NEWFANE, Vermont -- Cindy Sheehan and I are traveling Vermont this weekend, stopping in close to a dozen towns from Burlington to Brattleboro, to talk about why we think the president and vice president should be impeached -- and the essential role that Vermonters are playing in the process. We come not to tell the people of Vermont how to vote on impeachment resolutions at two dozen town meetings next week. That would be not just presumptuous but foolish. Frankly, the Vermont voters who have given America George Aiken, Ralph Flanders, Jim Jeffords, Patrick Leahy and Bernie Sanders do not need any advice from us about how to make political choices.
Rather, we come to celebrate the wisdom of local activists Dan DeWalt, Ellen Tenney and the thousands of others who have chosen to embrace a Jeffersonian vision of how Americans relate to their federal government, and to take a little of that wisdom back to the rest of the country.
It was Thomas Jefferson who observed more than two hundred years ago that, "Yes, we did produce a near-perfect republic."
It was Jefferson, as well, who asked of those who would inherit that republic: "But will they keep it?"
The answer to that question, for this particular moment in history, will come from the Vermont town meetings that debate calls for the impeachment of President Bush and Vice President Cheney next Tuesday. Last year, seven towns voted to impeach. This year, the numbers will multiply dramatically -- and town meetings in the neighboring states of New Hampshire and Massachusetts are taking it up, as well, this spring.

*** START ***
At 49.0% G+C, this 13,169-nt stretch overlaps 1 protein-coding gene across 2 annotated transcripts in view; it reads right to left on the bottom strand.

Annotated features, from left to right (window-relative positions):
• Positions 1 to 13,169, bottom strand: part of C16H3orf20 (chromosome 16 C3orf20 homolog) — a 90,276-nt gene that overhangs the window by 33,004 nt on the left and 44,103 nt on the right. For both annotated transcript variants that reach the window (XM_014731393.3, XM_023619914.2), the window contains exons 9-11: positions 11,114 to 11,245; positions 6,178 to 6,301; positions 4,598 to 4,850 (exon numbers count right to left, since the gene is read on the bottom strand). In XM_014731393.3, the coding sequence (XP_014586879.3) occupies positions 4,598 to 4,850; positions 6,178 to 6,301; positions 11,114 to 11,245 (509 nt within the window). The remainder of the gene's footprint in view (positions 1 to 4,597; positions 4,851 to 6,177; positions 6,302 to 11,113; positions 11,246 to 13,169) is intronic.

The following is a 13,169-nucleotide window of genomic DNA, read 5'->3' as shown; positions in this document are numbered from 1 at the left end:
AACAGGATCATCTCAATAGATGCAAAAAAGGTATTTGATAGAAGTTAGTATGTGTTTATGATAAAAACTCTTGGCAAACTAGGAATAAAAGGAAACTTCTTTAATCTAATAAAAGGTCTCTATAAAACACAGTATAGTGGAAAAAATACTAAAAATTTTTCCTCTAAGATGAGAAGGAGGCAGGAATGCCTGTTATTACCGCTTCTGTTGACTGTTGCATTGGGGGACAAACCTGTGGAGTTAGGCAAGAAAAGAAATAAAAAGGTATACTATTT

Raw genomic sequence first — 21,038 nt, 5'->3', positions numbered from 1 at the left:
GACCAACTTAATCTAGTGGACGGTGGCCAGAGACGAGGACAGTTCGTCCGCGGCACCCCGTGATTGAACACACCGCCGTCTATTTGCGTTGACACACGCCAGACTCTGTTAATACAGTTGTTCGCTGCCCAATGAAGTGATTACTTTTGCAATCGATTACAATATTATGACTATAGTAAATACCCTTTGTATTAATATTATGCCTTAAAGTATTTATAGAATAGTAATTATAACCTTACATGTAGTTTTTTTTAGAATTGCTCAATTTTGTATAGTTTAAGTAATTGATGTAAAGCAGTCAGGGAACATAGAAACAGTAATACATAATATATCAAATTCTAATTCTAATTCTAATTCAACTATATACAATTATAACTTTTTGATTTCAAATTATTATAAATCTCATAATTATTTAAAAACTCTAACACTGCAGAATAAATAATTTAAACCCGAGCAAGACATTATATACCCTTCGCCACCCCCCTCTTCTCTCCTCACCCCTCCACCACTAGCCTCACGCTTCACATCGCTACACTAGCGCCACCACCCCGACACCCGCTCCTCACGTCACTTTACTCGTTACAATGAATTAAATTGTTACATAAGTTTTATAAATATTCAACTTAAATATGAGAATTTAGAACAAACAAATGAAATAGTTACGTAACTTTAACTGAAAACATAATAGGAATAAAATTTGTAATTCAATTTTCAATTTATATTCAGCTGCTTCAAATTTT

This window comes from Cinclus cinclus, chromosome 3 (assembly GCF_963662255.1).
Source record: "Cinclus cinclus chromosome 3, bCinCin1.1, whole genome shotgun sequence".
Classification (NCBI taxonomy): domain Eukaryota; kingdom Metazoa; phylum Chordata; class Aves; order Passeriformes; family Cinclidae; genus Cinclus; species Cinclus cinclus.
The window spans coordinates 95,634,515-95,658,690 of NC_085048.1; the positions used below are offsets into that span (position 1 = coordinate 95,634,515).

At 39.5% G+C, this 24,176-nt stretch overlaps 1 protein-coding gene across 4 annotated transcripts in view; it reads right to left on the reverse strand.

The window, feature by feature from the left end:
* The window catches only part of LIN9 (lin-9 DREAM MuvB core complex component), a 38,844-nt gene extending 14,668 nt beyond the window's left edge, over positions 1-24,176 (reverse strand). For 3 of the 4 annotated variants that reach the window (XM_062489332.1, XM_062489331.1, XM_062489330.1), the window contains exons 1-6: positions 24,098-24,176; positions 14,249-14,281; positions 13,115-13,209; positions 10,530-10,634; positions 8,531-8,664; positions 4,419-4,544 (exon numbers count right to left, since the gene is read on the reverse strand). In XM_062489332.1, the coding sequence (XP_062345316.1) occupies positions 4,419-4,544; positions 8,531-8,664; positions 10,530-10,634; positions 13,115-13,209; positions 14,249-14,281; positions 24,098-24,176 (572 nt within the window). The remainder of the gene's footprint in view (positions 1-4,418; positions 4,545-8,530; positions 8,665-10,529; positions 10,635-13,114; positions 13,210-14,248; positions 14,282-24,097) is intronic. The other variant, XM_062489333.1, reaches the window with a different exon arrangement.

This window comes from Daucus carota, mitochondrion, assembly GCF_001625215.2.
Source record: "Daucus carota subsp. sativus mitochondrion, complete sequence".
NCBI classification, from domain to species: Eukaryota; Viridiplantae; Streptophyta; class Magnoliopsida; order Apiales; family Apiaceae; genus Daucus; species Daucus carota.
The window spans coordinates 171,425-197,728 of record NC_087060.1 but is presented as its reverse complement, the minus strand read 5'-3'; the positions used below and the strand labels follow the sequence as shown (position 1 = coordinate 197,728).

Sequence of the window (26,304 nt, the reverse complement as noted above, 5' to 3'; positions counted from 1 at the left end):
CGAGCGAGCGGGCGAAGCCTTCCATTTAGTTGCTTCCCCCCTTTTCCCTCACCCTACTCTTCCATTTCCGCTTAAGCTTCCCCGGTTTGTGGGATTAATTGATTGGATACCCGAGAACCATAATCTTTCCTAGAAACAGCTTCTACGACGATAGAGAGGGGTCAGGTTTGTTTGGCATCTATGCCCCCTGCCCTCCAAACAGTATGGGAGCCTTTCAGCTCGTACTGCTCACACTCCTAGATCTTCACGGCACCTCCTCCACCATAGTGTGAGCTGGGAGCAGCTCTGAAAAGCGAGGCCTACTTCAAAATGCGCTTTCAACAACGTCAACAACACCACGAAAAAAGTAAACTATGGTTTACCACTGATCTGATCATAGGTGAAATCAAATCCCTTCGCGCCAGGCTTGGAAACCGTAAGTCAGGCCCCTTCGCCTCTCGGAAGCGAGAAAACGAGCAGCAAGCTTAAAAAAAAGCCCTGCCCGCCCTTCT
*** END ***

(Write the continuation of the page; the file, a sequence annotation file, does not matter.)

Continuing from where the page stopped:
No, decisions made in town meetings across the Green Mountain State will not, in and of themselves, restore the republic -- which, rather than the punishment of individual men, is the purpose of impeachment. But, as Americans in towns and cities across this great country despair at the determination of their president to surge the country deeper into the quagmire that is Iraq and react with horror at courtroom revelations about the manner in which their vice president has used his office to manage attacks on the reputations and livelihoods of an administration critic and his spouse, Vermont can signal to the nation that there is an appropriate response to the crisis.
More importantly, Vermont can put that response -- impeachment -- back on the table for use by the American people and their Congress. The attention to the votes cast by Vermonters will remind Americans that the founders did not intend for the people or their representatives to allow any president or vice president to act as "a king for four years."
House Speaker Nancy Pelosi was wrong to suggest, as she did during the heat of last fall's election campaign, that impeachment was "off the table."